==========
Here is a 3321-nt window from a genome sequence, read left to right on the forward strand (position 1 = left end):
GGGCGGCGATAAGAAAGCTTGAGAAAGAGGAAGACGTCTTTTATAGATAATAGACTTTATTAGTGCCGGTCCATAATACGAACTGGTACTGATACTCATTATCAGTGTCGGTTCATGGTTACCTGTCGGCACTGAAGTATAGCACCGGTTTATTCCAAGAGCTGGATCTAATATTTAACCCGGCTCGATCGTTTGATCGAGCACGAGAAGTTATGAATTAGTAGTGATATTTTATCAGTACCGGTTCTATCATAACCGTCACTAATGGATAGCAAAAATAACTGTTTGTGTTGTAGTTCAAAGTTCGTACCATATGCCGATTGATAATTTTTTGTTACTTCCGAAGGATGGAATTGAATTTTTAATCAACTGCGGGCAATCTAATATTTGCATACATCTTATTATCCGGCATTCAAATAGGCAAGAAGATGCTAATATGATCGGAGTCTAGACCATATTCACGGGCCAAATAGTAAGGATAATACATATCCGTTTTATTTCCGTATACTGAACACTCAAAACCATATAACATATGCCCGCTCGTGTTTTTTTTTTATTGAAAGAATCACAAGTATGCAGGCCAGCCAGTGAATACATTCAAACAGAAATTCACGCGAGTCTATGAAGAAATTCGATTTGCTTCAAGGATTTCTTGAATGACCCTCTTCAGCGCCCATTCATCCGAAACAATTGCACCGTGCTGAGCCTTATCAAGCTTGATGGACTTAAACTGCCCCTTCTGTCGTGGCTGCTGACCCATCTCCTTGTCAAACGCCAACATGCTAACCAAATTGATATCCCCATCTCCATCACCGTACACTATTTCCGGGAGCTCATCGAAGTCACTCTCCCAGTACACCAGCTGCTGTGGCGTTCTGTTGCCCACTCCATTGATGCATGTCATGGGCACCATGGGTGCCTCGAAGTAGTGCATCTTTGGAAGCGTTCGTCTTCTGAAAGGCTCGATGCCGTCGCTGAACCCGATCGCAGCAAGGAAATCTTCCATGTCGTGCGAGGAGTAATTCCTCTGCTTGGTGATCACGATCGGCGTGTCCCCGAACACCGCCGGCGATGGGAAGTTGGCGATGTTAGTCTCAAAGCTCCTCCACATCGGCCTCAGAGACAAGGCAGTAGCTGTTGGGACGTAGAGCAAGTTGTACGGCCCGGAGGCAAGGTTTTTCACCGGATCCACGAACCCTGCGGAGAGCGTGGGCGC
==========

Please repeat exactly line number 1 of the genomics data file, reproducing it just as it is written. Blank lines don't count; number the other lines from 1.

Here is a 3321-nt window from a genome sequence, read left to right on the forward strand (position 1 = left end):